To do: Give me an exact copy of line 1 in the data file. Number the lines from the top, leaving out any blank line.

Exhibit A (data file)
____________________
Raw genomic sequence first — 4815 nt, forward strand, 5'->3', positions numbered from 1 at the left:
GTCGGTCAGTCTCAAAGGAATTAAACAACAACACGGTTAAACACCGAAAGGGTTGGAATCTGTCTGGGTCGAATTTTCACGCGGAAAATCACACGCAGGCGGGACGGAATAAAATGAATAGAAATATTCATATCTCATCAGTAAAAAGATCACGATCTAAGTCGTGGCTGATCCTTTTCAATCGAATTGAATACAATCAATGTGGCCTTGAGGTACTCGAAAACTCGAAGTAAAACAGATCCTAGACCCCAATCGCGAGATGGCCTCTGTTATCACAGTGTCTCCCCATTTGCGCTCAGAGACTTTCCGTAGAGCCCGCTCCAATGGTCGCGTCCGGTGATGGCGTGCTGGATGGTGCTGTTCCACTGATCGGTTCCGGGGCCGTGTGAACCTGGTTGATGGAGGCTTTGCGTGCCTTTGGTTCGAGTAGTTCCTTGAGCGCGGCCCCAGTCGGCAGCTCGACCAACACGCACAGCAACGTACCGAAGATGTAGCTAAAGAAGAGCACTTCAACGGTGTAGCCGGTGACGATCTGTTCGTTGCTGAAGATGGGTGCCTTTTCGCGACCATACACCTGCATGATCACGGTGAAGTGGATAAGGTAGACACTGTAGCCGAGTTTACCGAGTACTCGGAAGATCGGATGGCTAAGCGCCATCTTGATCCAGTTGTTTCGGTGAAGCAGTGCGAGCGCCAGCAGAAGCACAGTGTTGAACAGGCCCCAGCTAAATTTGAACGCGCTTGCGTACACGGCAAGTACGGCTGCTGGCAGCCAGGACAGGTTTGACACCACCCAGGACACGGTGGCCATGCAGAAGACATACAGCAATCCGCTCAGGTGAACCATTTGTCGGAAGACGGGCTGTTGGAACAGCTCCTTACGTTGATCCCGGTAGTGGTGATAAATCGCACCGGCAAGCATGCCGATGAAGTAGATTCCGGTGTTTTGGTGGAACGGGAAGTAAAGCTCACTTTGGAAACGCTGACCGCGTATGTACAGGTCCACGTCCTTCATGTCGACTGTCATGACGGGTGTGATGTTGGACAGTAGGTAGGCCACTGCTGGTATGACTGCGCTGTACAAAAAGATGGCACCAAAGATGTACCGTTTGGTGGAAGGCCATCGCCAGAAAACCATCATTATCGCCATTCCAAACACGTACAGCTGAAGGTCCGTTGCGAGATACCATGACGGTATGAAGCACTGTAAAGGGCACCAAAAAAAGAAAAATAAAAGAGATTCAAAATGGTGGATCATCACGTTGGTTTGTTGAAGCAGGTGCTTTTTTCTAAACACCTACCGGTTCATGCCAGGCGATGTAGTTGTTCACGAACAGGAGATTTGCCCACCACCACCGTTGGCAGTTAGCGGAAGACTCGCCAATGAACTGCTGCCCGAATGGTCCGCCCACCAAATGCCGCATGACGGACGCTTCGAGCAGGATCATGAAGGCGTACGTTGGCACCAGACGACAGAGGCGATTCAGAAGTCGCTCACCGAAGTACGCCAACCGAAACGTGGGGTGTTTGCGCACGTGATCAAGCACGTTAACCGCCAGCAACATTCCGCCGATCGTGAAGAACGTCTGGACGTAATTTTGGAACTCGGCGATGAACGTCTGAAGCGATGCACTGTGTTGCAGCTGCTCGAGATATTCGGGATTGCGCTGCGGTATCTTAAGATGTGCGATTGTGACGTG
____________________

Raw genomic sequence first — 4815 nt, forward strand, 5'->3', positions numbered from 1 at the left: